Since there is limited research on women victims of domestic violence experiences with court proceedings in the context of criminal protection orders (POs), the current study addressed this gap by assessing whether criminal PO match (whether victims received the level PO they requested [i.e., PO match] or not [i.e., PO mismatch]) and victims’ subjective experiences of the court process were associated with their willingness to use the system in the future to address IP.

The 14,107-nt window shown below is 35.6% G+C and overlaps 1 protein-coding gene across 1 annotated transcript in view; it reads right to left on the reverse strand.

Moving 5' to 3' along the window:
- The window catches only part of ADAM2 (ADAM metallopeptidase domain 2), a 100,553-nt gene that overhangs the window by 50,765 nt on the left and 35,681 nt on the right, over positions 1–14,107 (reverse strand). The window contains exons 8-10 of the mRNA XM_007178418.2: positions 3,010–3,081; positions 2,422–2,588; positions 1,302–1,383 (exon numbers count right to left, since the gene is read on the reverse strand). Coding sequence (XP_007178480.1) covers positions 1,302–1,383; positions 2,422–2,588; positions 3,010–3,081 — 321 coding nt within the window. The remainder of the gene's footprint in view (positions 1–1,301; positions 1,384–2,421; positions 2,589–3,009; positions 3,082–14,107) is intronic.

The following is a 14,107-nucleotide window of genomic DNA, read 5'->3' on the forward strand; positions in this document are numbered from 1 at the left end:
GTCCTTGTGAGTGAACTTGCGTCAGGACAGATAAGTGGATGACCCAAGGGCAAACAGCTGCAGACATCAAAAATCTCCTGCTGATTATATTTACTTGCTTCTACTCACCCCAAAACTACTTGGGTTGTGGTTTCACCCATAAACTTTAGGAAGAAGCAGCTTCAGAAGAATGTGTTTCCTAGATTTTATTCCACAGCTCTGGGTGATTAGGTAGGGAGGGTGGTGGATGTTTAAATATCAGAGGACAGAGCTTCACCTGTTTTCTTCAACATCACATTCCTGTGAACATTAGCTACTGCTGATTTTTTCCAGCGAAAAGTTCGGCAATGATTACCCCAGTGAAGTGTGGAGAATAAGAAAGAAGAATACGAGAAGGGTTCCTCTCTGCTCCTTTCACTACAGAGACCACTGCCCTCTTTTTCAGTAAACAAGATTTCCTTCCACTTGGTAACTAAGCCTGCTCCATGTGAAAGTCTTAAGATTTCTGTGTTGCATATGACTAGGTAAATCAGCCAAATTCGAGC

Consistent with a therapeutic jurisprudence framework, court decisions and processes can have a therapeutic or anti-therapeutic effect on intimate partner violence (IPV) victims. To maximize therapeutic effects, IPV scholars have advocated for survivor-defined practices that emphasize the importance of engaging with victims in a collaborative manner that promotes autonomy, choice, and control. In a sample of 187 women whose partners were arrested for IPV, experiencing the court processes as positive (β = .36, p = .001) and court-related fear (β = .41, p < .001) were positively associated with willingness to use the system in the future. Additionally, PO match moderated the association between subjective court experiences and willingness to use the system in the future. Experiencing the court processes as negative (b = .33, p = .005) and validating (b = –.36, p = .001) was associated with willingness to use the system in the future only for participants who did not receive the PO level they requested. While experiencing the court as positive (b = –.40, p ≤ .001) was associated with willingness to use the system regardless of PO match, it was most strongly associated for participants who did not receive the PO level they requested. Results suggest the importance of ascertaining strategies to improve victims’ experiences with the court, especially when victims’ requests are not met, to increase future engagement with the system. (Publisher Abstract)
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